There are a LOT of things, as in physical things you can do in a scene. Sometimes there will be things written, sometimes, not.
Something like, "HE TAKES A DRINK OF WATER." May seem like simple direction, but they can be much, much more.
If there's some kind of action written into the scene, it's there because the author had something very specific in mind for what that character was feeling in that moment. There's a very specific reason that HE TAKES A DRINK OF WATER right then, and not the line before or after it.
What's the reason?
Damned if I know.
Get creative. it could be a litany of reasons...maybe...
...he needed a minute to think
...he wanted to let the guy think about what he said
...he needs to relax
...he was actually thirsty
These are four off the top of my head. I haven't even seen the scene we're talking about.
If there's stage direction, sure, do the literal thing, sometimes that's all you need. But in the whole play/movie, the guy only ever is directed, in the script, to drink twice, why is this one of the times? You answer that, and you've got a little clue to the character, even if you don't have all the info you'd like on them.
In the scene you're about to do, what just happened the "moment before"?
Something ALWAYS happened just before this. Sometimes the script will give you clues, sometimes it's totally up to you.
We could easily make a list of what it could be when it's up to us...
You could have...
...just had a fight.
...just woken up.
...just stepped in dog shit.
...just got laid.
...just had your dog die.
...just got a new job.
...just quit your job.
...just won a $5,000 scratch ticket.
You get the idea.
Go make your own list. At least 10 items. Pic two for the sides today.
P.S. I find it's better to make a list that has nothing to do with the scene you're about to do. This way, you get to try some really random stuff, and have a little more outside-of-the-box fun.
Of course, if it's obvious what just happened, you should probably try on that choice too.
The stuff that we're doing on set, the stuff that fills our life with meaning?
It really ain't that important. Seriously.
Sure we move people. But we're not firefighters, or heart surgeons. What we do is mostly fluff. It's entertainment. Entertainment that makes some people, and hopefully ourselves, a shit-ton of money.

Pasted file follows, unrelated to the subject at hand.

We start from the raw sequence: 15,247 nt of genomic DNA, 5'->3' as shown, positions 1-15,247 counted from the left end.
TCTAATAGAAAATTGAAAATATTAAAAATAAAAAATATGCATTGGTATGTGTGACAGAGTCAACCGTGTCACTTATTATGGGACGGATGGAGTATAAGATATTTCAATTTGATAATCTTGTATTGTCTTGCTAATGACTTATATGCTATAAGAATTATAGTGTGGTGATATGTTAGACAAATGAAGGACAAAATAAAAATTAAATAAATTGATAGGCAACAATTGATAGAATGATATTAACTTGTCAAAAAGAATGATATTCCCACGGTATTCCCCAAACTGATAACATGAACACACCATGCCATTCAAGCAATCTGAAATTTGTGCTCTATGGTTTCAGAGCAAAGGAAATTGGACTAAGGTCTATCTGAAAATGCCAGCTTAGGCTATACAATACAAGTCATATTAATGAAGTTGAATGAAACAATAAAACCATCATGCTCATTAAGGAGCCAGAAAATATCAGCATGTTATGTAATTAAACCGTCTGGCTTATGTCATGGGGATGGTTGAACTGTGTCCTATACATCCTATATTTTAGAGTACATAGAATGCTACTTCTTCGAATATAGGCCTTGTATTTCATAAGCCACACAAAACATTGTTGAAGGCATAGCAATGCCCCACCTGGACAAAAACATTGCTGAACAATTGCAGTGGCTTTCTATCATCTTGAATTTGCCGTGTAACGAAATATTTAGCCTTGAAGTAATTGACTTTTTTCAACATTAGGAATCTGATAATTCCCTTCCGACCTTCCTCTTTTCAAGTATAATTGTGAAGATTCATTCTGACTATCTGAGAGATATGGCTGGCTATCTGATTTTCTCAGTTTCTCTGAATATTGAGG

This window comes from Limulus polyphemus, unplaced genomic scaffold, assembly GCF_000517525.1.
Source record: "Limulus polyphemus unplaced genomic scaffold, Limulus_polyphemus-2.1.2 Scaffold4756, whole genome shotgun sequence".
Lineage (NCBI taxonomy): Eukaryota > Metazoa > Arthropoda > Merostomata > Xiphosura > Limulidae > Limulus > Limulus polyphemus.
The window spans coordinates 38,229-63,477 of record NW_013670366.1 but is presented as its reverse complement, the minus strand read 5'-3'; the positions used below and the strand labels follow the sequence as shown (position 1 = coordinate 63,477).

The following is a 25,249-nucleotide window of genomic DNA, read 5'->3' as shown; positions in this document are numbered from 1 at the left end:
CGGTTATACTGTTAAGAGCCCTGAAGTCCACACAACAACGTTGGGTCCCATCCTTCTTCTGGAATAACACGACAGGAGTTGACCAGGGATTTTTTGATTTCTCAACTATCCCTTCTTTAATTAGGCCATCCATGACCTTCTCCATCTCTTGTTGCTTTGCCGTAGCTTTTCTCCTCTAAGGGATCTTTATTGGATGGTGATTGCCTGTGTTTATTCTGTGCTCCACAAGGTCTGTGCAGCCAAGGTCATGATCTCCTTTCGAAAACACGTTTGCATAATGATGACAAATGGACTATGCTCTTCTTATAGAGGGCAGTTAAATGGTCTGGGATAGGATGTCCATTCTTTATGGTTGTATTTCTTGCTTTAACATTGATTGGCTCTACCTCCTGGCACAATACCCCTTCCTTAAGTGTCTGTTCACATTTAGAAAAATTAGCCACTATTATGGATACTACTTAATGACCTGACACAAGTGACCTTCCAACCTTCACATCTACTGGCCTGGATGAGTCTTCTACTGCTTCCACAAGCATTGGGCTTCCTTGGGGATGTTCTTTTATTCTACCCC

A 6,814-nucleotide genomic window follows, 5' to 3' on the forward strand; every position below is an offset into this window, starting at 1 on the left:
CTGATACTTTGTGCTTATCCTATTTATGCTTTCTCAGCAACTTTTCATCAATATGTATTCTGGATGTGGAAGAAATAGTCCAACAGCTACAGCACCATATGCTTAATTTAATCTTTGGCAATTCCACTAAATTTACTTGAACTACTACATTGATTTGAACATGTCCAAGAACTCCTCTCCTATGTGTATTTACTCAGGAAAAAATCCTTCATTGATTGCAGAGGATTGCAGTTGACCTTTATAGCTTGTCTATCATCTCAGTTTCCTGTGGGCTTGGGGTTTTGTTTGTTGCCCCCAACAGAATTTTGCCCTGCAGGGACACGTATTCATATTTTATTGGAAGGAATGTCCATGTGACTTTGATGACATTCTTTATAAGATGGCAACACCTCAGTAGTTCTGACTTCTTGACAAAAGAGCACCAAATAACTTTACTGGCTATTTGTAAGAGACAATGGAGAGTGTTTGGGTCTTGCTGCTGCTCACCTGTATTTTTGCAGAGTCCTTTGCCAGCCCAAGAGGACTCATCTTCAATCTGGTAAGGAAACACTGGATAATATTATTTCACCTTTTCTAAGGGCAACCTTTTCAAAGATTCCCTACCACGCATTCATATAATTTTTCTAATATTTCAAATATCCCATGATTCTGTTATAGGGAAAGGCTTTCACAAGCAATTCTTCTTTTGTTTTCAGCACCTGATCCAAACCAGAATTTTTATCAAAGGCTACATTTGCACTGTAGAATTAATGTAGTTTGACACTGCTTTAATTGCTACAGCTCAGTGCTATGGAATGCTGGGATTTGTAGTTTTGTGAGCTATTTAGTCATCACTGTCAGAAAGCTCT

I'm not saying that what we don isn't important, but lets' put it into perspective.
In general, no one is going to lose their life if we mess up a take (nod to the stunt men, for whom this may not be true). It's just another take. Now, once you get past the 3rd or 4th take, you may start costing people money, and by the time you're on take 10, they're wondering what the hell is going on. But still, no one's life is at stake.
What we is important, in context. We all love out-takes, but you don't want the set to be a free-for all. And you don't want to be unprofessional.
Believe it or not, being more relaxed about the whole process will make you better as an actor. More relaxed = more emotion. More emotion = more dramatic takes.
A little trick to make you look a bit more professional for your cold reading scenes when you audition.
Memorize your first and last lines.
Aside from being the easiest lines to remember, just by their nature of being first and last, this also provides you with a great opportunity to connect with your scene partner/reader. You know that you're starting the scene connected with them. And you know that your finishing it connected.
People, in general, tend to remember the first and last impression of a person. Being "off the page" for that first line, gives you a chance to focus on the emotion in the scene, or your task. Then have your finger right there, so when you go down to the page, you're on track.
Memorizing the last line ensures that you're not buried in the page at the end of the scene, for the button at the end of the scene. Give it a try on your next one, see how it works. 🙂
I don't care who you're reading with, look right at them, and do the scene WITH them. Not AT them. WITH them. Get them to feel what you want them to feel, to say things in a certain way.
Putting that effort in will go a very long way in developing a reputation as an actor that connects.